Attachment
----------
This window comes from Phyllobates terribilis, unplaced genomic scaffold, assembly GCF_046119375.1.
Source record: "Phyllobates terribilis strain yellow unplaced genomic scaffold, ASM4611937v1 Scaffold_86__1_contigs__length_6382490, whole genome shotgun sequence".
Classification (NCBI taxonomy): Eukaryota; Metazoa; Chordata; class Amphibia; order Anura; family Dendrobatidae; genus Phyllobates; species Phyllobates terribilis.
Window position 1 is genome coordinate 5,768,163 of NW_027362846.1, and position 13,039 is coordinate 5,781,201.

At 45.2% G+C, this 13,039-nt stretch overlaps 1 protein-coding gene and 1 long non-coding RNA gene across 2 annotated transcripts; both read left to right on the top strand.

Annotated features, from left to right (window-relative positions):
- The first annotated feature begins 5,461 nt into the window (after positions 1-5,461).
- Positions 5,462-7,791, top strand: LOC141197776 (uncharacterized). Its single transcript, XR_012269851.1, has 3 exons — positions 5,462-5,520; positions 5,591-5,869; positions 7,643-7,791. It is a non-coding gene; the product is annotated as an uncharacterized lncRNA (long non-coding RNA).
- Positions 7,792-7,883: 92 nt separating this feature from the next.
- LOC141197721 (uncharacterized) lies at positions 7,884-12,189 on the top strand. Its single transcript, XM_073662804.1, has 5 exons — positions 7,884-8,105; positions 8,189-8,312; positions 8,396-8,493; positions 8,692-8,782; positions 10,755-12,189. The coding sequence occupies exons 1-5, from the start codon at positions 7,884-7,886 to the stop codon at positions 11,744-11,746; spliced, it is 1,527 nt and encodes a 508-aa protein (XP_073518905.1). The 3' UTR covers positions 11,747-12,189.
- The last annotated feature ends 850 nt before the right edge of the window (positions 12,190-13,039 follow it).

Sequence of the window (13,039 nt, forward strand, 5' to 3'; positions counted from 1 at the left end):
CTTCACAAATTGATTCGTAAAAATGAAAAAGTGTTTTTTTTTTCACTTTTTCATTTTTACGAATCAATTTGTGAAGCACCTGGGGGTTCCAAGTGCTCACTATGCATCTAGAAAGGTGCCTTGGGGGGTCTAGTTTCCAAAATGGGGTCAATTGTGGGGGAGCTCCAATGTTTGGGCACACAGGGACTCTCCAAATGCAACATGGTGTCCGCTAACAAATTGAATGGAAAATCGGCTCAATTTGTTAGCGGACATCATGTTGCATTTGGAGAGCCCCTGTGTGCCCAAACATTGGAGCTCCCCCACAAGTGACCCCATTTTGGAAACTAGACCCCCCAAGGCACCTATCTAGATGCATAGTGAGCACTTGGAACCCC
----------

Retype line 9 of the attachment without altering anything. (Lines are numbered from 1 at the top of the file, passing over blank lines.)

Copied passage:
- Positions 7,792-7,883: 92 nt separating this feature from the next.